Planetary nebulae for autumn

There are not so many bright planetary nebulae available in the winter months so autumn is a good time to stock up on a few of the brighter and not so bright targets. The constellation of Aquila is especially well served with PNe so we will pick up a few there before moving on to Aquarius.

NGC 6781 has a lot in common with the famous Ring Nebula (Messier 57) but is a lot less often observed. Although it is a couple of magnitudes fainter it is similar in size. It should be easily observable in small telescopes and a medium ’scope (200mm aperture or more) will give a really nice view. The central star is a bit faint for visual observation, but is easily within reach of imagers.

NGC 6803 and 6807 are both rather small PNe, and difficult to resolve as anything more than stellar. There are a couple of ways of trying to detect these sort of nebulae visually – either ‘blinking’ with an OIII filter, or the use of a prism or diffraction grating where the stars become stretched but the nebula remains as a point. Between these two is 12th magnitude NGC 6804, which at 1.1 arcminutes diameter is a good target for medium or large scopes.

NGC 6741 is known as The Phantom Streak Nebula. I’m not sure why, though it has an elongated morphology. It lies about 7,000 light years from us, but is only about 0.1 arcminutes in extent and also a faint magnitude 11. NGC 6790 is another ‘stellar’ PN, and at mag 10.5 is not too hard to see. Look out to see if you can notice its blue-green colour once you have located it in its field.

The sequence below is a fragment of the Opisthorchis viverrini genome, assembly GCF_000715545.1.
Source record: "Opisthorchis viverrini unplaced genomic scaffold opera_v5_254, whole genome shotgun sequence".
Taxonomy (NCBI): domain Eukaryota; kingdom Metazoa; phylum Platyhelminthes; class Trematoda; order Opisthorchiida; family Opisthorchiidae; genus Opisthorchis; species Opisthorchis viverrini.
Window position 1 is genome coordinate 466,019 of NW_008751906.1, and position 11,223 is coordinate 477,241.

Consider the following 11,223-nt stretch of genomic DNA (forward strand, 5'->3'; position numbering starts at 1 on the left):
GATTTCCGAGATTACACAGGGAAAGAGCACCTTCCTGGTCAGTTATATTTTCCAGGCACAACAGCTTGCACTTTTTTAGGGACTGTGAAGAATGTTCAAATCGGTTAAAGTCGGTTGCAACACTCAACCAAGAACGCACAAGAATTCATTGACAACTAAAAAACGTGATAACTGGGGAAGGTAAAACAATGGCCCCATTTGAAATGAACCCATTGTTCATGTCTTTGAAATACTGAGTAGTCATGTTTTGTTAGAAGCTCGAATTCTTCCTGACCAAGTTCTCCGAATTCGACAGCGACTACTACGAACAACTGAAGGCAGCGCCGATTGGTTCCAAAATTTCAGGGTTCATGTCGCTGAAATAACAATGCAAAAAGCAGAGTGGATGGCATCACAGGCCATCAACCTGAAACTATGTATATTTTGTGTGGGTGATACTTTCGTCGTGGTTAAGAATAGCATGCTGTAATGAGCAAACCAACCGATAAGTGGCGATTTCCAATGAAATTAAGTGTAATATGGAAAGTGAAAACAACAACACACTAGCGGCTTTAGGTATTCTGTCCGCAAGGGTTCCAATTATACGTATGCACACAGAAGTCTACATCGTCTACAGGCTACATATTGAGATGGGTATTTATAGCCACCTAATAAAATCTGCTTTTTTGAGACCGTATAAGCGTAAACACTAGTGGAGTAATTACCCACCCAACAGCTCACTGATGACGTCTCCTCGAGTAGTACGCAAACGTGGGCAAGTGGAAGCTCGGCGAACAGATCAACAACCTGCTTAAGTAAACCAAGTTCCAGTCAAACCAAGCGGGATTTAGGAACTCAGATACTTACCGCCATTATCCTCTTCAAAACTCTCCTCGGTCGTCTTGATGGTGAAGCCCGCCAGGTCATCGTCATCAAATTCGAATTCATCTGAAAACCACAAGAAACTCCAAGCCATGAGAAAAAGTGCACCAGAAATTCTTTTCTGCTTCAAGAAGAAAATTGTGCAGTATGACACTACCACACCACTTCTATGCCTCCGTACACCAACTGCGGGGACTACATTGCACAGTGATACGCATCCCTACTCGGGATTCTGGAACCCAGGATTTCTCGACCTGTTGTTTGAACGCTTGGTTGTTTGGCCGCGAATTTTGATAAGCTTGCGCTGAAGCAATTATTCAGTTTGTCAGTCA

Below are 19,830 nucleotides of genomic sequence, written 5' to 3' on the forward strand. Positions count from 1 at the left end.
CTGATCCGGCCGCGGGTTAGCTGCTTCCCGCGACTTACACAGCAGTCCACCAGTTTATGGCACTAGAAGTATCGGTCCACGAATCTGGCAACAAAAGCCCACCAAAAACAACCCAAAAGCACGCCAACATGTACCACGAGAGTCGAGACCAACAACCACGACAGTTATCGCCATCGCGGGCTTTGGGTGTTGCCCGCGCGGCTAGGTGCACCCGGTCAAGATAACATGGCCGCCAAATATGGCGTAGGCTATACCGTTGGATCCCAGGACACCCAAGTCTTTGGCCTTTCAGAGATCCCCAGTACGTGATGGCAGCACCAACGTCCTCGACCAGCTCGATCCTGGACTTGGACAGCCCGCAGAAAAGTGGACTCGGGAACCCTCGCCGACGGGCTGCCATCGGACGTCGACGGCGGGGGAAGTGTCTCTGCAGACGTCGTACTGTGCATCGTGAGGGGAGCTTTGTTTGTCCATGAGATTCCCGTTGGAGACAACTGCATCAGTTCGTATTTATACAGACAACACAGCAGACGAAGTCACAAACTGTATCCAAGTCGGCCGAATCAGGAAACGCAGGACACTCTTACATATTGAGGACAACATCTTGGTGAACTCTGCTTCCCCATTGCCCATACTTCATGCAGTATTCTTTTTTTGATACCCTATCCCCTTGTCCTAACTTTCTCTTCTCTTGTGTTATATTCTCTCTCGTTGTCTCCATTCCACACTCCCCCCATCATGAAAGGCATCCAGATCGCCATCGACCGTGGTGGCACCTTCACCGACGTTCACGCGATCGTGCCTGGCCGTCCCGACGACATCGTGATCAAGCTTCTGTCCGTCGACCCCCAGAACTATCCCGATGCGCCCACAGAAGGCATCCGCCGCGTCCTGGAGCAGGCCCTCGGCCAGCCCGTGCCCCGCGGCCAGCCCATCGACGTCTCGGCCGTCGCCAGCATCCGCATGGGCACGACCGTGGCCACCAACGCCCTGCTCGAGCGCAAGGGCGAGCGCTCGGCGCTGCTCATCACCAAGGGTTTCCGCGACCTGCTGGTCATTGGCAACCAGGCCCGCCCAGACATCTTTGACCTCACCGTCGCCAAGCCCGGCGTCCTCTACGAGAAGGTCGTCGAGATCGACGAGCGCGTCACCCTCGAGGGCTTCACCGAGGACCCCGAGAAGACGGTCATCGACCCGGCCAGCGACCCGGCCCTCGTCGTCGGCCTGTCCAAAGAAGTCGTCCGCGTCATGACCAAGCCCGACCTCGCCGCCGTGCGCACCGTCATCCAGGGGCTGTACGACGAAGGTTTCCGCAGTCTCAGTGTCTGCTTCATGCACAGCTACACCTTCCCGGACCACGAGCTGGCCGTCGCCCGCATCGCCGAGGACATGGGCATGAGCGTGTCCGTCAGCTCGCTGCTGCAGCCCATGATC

Moving now into Aquarius we have a couple of ‘bright’ and easier nebulae to chase down. NGC 7009 is known as the Saturn Nebula and is also listed in Patrick Moore’s Caldwell Catalogue as C55. It is of course known as the Saturn Nebula because it seems to have ‘ears’ and perhaps looks a bit like how Galileo first saw the planet Saturn and its rings. It shines at around mag 8 so should be detectable in even a small telescope, especially with its greenish glow. Also in Aquarius we have NGC 7293, the Helix Nebula, which is also listed in the Caldwell catalogue, as C63. At around magnitude 7.6 it should be the easiest of the objects though it never gets very high from UK locations.

Observations of any of these objects would be appreciated, both visual and images.

Callum PotterDirector, Deep Sky Section

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